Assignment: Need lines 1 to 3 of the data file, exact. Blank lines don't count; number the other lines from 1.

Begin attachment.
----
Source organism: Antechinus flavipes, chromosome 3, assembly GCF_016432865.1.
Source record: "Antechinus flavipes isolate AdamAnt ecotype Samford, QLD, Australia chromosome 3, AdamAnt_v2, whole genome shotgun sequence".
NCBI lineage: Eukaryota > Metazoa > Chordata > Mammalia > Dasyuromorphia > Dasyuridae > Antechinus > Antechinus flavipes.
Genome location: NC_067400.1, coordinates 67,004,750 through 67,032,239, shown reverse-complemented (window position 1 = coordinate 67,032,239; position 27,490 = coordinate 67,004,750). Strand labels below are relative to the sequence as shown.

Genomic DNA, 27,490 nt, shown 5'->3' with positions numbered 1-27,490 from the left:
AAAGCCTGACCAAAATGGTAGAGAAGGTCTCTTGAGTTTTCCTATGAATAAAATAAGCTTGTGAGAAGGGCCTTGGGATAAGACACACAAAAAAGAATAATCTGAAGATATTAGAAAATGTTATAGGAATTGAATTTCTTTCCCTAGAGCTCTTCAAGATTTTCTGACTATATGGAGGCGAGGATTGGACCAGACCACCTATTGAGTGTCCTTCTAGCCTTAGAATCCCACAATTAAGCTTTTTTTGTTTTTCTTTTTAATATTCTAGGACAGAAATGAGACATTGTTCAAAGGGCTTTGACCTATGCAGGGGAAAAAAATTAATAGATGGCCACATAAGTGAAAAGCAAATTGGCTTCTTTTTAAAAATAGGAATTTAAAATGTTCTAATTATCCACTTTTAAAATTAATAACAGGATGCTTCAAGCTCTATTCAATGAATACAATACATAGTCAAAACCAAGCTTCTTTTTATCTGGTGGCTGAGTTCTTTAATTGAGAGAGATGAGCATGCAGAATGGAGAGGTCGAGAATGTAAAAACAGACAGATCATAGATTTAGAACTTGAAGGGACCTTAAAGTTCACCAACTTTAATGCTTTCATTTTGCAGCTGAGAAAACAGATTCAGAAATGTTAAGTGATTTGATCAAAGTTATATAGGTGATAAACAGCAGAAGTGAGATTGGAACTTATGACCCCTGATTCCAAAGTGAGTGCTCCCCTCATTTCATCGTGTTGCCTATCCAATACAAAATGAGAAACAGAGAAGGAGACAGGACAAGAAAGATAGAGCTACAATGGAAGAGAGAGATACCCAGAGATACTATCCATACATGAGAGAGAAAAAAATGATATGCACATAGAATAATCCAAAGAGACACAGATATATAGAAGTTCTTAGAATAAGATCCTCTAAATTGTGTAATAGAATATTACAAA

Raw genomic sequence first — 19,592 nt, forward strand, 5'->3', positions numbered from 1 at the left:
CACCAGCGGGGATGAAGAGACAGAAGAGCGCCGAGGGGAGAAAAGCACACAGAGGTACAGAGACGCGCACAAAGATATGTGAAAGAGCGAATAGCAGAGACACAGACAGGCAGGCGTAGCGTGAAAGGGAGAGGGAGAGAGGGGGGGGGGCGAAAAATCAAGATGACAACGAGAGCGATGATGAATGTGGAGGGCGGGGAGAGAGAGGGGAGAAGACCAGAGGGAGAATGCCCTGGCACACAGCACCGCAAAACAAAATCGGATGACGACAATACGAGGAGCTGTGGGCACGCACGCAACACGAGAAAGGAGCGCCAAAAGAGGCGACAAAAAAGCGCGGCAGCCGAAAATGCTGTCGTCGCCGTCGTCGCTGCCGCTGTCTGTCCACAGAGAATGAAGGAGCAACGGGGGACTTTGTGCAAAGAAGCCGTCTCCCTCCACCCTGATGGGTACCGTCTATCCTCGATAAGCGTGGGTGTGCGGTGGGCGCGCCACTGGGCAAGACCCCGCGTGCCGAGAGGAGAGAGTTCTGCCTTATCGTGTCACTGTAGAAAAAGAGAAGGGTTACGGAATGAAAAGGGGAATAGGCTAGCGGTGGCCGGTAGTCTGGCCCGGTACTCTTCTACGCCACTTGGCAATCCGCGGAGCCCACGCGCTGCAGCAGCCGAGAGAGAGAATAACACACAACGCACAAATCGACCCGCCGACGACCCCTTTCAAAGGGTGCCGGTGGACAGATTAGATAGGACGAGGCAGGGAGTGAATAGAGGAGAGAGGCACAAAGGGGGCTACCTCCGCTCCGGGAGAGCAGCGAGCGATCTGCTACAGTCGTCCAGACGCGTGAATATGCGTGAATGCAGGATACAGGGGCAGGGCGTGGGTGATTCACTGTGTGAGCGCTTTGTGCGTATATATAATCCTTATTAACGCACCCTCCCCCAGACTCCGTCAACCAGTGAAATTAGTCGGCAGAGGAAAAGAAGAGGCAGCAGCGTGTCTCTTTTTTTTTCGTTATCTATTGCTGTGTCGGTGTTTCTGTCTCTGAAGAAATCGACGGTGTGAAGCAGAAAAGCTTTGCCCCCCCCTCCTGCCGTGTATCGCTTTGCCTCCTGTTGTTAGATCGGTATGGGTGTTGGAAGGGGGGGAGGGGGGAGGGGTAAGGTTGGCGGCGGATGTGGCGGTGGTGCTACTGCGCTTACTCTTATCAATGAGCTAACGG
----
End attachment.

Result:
Source organism: Antechinus flavipes, chromosome 3, assembly GCF_016432865.1.
Source record: "Antechinus flavipes isolate AdamAnt ecotype Samford, QLD, Australia chromosome 3, AdamAnt_v2, whole genome shotgun sequence".
NCBI lineage: Eukaryota > Metazoa > Chordata > Mammalia > Dasyuromorphia > Dasyuridae > Antechinus > Antechinus flavipes.